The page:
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Procter & Gamble, OSU ally to clean clothes, combat bad breath

Product design, advertising, energy conservation and bad breath. The Cincinnati-based company Procter & Gamble will collaborate with Ohio State and the Ohio Supercomputer Center on projects intended to bridge the gap between industry and academics.

OSU will help Procter & Gamble with modeling and simulation projects as a part of the company’s master alliance agreement with Ohio universities. A master alliance agreement is created when a company has several research projects with one client. The collaboration is the first at OSU.

Procter & Gamble provides grants to pay for all the projects. The amount of the grants will vary.

Sharell Mikesell, associate vice president of OSU’s Industry Liaison Office, said Procter & Gamble has “about 12 different technological platforms that they want help on.” At OSU, two projects are being finalized, while about six are being reviewed that cover people from medical, engineering and chemistry to the Fisher College of Business.

Mikesell said OSU is using its dental school to do a project related to dental health care. He said research is being done with Procter & Gamble to develop a mechanism used to combat bad breath.

Another project is being conducted to study total energy conservation. Mikesell said it deals with cleaning clothes in the washing machine and the future of washing with less water.

“It is studying the mechanism of cleaning under different energy constrains,” he said.

The school of psychology is also collaborating with Procter & Gamble.

“One of the really very interesting ones is really understanding how do we make decisions when we go to the store,” Mikesell said. “Sometimes we make decisions based on numbers or based on colors.”

The study is being done on how people make choices so that Procter & Gamble can market their products with more success.

Although students are not always involved in the projects, there is one project in the School of Design in which students contribute almost exclusively to the project. The project includes both the technology and the design of Procter & Gamble’s products and also deals with the way people make choices based on product design.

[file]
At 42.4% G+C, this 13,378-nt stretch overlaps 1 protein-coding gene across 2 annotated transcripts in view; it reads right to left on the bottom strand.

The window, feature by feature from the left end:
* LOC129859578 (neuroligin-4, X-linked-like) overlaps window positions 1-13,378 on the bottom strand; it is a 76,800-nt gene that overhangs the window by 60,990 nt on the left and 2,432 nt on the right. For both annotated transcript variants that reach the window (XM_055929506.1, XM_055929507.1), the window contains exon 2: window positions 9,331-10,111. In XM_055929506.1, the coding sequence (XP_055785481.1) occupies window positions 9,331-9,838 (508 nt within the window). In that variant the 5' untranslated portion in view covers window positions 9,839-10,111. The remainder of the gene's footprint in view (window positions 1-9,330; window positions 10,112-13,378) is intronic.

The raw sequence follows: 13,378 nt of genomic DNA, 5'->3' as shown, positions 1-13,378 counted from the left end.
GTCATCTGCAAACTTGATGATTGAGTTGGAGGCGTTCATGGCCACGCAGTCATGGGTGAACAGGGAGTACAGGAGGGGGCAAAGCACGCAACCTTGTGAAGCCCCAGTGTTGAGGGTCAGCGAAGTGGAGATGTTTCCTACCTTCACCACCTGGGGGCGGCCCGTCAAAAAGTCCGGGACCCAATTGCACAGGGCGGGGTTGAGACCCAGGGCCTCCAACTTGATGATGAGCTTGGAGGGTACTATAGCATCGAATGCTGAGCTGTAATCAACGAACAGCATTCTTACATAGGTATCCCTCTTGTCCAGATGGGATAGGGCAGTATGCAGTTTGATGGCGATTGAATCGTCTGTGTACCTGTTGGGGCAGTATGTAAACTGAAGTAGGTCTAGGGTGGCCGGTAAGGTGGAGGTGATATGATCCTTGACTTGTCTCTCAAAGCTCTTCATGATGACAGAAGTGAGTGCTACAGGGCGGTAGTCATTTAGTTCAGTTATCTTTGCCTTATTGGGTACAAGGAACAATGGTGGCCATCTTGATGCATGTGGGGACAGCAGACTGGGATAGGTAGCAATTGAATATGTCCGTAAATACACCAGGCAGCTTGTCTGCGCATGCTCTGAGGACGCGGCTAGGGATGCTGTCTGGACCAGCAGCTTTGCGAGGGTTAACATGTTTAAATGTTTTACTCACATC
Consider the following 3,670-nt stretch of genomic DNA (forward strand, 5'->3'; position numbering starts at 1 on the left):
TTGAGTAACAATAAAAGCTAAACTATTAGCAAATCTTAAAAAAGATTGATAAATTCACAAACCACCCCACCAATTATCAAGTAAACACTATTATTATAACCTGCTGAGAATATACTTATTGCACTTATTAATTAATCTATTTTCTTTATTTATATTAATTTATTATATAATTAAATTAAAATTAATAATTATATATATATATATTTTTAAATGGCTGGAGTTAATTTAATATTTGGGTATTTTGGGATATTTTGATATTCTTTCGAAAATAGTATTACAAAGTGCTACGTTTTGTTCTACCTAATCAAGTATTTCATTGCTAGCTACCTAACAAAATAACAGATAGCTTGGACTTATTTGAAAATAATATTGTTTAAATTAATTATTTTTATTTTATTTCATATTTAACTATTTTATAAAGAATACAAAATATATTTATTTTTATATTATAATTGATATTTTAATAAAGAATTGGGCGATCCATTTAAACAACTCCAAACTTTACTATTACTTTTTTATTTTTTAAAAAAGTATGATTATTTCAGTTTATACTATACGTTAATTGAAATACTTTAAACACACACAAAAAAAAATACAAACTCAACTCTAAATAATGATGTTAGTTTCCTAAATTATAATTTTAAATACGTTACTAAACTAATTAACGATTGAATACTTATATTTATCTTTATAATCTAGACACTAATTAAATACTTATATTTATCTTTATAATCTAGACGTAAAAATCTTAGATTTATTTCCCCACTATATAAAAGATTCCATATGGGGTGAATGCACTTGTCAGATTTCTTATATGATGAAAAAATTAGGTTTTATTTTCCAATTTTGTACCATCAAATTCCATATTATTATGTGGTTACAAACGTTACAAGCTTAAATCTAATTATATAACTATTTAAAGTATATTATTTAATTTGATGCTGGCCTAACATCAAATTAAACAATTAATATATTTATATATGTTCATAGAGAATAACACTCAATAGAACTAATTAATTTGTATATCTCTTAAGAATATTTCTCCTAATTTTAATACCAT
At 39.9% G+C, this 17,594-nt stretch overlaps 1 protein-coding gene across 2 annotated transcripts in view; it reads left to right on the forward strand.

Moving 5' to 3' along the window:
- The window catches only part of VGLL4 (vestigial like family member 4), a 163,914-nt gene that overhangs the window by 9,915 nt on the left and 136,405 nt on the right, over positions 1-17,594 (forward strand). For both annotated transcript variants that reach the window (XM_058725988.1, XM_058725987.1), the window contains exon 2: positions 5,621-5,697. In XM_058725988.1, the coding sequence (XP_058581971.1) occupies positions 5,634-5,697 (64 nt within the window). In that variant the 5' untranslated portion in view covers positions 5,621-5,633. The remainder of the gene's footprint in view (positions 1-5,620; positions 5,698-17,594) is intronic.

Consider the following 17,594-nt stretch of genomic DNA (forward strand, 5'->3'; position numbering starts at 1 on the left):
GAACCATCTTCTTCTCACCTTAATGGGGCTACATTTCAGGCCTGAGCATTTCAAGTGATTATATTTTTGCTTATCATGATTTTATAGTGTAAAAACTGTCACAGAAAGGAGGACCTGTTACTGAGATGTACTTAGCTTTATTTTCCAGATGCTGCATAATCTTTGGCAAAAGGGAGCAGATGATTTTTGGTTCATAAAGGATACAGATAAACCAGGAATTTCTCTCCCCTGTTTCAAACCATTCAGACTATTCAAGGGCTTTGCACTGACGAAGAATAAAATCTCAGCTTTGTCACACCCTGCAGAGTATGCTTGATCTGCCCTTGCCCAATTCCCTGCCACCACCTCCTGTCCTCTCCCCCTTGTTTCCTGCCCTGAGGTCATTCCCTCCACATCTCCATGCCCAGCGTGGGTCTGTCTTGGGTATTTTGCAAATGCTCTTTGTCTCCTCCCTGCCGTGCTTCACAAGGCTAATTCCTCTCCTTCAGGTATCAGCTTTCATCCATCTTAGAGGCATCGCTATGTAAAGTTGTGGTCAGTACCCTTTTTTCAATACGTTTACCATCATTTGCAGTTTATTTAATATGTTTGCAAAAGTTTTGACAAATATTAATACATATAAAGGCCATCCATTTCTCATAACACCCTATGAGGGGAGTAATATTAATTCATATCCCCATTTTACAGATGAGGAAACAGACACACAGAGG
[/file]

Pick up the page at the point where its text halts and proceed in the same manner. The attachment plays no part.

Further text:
“Every project is going to have a different outcome, different milestones and a separate negotiation,” Mikesell said. “This really is a nice working arrangement that is in place.”

Steve Gordon, the interim co-executive of OSC, said they will give Procter & Gamble access to their supercomputing resources and Procter & Gamble will move some of their software into OSC, then look to OSU faculty for help.

“Eventually the idea is that they will link up with other OSU faculty for research,” Gordon said.

Mikesell said the collaboration is a great means of communication.

“One of the main things (the collaboration) did was open up the communication platform for Procter & Gamble to communicate what their needs are,” Mikesell said. “So far, that has been one of the major accomplishments to match Procter & Gamble’s needs with OSU’s abilities.”

To begin a project, Procter & Gamble provides OSU a basic idea of what they need, and Mikesell contacts faculty to see if the university has the ability to help. If that is the case, a proposal to the solution is put together and presented to Procter & Gamble.

“It was a very concerted effort to get this set up statewide,” said Kathryn Kelley, senior director of outreach at OSC. “This is the first that I’ve heard where an industry or company has tried to develop a (statewide) relationship with higher education.”

OSC is located on OSU’s West Campus and was established in 1987. It provides “supercomputing services and computational science expertise” to researchers, students and scientists, said Kelley. OSC has had a long-standing relationship with Procter & Gamble, which produces brands such as Tide, Pampers and Pringles.

“We will help them with some of their computing and their modeling,” Kelley said.

Representatives from Procter & Gamble did not respond for comment. 

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